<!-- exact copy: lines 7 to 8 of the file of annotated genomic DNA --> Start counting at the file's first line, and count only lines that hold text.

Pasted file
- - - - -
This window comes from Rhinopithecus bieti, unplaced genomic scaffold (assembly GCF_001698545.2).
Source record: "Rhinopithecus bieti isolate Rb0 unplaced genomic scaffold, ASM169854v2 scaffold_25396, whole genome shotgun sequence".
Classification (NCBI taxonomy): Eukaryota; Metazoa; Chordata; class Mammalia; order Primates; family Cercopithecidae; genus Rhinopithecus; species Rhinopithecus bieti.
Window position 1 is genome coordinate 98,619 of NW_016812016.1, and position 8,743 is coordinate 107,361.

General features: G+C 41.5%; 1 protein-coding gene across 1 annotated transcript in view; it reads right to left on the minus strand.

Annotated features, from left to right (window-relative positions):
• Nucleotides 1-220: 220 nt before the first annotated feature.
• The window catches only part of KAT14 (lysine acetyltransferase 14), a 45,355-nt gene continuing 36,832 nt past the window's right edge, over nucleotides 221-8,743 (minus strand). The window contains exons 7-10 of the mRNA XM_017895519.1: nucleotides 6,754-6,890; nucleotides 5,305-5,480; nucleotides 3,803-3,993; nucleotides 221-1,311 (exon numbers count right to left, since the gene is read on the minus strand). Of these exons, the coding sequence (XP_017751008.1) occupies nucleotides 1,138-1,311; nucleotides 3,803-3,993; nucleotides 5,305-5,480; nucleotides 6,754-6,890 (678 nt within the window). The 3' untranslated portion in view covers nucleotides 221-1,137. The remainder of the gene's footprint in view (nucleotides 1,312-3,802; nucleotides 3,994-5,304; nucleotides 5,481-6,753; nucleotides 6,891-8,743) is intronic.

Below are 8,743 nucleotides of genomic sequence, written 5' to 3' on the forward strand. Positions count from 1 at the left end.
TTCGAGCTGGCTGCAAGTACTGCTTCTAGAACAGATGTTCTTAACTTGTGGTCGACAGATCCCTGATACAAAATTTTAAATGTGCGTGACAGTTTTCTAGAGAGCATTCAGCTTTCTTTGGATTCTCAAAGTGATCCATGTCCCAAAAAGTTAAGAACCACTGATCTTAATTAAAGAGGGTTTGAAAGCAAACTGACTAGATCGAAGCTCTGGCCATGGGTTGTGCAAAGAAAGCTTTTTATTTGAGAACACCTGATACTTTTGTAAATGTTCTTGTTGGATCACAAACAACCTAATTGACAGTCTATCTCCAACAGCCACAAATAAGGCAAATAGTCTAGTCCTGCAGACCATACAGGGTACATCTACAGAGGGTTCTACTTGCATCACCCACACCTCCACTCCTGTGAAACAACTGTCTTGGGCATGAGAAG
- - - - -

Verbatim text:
• Nucleotides 1-220: 220 nt before the first annotated feature.
• The window catches only part of KAT14 (lysine acetyltransferase 14), a 45,355-nt gene continuing 36,832 nt past the window's right edge, over nucleotides 221-8,743 (minus strand). The window contains exons 7-10 of the mRNA XM_017895519.1: nucleotides 6,754-6,890; nucleotides 5,305-5,480; nucleotides 3,803-3,993; nucleotides 221-1,311 (exon numbers count right to left, since the gene is read on the minus strand). Of these exons, the coding sequence (XP_017751008.1) occupies nucleotides 1,138-1,311; nucleotides 3,803-3,993; nucleotides 5,305-5,480; nucleotides 6,754-6,890 (678 nt within the window). The 3' untranslated portion in view covers nucleotides 221-1,137. The remainder of the gene's footprint in view (nucleotides 1,312-3,802; nucleotides 3,994-5,304; nucleotides 5,481-6,753; nucleotides 6,891-8,743) is intronic.